Luther Pfahler Eisenhart (13 January 1876-28 October 1965) was an American mathematician, best known today for his contributions to semi-Riemannian geometry.
Eisenhart was born in York, Pennsylvania and graduated from Gettysburg College in 1896. He earned his doctorate in 1900 at Johns Hopkins University, where he was influenced (at long range) by the work of Gaston Darboux. During the next two decades, Eisenhart's research focused on moving frames after the French school, but around 1925 took a different turn when he became enamored of the mathematical challenges and entrancing beauty of a radical new theory of gravitation, Albert Einstein's general theory of relativity.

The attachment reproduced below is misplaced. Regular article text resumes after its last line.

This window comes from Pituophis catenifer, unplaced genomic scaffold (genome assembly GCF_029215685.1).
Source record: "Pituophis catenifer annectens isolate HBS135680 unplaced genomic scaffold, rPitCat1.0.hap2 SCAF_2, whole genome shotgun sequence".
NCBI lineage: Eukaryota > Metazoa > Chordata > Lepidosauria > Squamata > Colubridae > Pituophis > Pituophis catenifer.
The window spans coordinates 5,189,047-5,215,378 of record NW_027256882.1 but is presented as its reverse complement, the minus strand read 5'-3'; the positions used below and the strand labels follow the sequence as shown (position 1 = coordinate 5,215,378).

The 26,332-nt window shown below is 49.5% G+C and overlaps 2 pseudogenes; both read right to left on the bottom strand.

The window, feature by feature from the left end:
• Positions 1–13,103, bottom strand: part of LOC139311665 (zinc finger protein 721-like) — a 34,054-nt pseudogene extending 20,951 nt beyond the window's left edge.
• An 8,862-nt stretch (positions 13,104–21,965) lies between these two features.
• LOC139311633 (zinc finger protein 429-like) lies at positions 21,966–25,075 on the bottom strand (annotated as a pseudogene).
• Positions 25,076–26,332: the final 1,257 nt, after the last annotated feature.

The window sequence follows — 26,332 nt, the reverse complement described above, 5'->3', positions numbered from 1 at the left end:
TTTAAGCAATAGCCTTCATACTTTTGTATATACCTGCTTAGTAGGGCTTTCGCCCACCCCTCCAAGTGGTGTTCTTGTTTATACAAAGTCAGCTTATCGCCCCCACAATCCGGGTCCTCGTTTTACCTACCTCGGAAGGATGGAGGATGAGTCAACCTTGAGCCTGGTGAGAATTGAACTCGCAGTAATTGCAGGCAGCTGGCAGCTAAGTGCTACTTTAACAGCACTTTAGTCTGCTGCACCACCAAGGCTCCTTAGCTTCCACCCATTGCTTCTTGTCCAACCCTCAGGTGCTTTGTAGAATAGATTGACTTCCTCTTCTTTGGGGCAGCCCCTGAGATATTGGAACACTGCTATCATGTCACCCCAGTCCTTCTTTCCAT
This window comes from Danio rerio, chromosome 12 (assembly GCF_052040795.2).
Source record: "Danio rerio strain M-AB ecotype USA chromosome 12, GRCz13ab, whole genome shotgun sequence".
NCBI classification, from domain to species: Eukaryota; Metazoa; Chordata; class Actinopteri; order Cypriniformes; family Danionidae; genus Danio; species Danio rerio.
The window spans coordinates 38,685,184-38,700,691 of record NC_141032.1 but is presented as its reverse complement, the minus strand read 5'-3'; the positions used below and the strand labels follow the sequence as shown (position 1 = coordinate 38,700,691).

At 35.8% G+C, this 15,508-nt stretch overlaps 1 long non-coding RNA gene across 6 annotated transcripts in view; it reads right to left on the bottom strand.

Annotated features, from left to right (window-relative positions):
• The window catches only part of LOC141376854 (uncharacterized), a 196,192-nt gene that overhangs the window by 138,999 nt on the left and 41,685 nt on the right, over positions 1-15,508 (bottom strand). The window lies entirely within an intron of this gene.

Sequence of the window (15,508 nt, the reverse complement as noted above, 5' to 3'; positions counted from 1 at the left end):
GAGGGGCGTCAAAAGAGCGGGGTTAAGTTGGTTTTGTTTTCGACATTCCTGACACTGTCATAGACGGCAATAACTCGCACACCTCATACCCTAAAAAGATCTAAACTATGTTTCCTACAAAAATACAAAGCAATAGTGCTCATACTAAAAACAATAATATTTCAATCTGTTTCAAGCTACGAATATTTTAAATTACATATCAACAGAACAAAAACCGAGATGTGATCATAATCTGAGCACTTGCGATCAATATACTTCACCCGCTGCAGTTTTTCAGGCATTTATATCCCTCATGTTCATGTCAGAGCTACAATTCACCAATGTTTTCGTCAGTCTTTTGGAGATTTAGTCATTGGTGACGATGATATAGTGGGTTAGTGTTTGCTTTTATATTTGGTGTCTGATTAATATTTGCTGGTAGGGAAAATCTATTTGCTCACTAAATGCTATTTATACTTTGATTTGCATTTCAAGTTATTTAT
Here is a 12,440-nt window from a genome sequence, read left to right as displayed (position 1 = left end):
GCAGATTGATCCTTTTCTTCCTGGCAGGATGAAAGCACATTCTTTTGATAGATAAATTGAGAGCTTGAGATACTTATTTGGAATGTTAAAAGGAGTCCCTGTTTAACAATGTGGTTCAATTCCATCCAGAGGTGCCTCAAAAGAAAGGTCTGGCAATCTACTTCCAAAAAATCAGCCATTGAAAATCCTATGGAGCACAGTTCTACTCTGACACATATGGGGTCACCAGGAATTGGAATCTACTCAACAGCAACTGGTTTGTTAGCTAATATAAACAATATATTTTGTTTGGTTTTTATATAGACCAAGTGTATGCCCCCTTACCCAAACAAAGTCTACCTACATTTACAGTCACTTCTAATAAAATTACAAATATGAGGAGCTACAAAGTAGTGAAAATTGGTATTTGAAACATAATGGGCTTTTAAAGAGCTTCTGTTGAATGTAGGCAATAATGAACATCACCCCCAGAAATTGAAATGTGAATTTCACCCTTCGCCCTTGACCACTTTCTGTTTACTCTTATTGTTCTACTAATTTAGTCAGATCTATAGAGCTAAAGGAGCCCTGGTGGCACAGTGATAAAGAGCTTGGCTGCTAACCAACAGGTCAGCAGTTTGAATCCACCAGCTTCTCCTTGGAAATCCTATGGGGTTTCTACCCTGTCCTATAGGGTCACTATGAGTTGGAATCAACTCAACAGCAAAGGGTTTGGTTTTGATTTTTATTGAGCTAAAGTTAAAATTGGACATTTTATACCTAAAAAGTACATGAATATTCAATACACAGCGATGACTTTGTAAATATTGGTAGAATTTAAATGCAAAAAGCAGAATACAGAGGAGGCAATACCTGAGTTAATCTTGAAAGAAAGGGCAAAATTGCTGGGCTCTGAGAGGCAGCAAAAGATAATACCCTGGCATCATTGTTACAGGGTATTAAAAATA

Eisenhart played a central role in American mathematics in the early twentieth century. He served as chairman of the mathematics department at Princeton University and later as Dean of the Graduate School there. He is widely credited with guiding the development in America of the mathematical background needed for the further development of general relativity, through his influential textbooks and his personal interaction with Albert Einstein, Oswald Veblen, and John von Neumann at the nearby Institute for Advanced Study, as well as with gifted students such as Abraham Haskel Taub.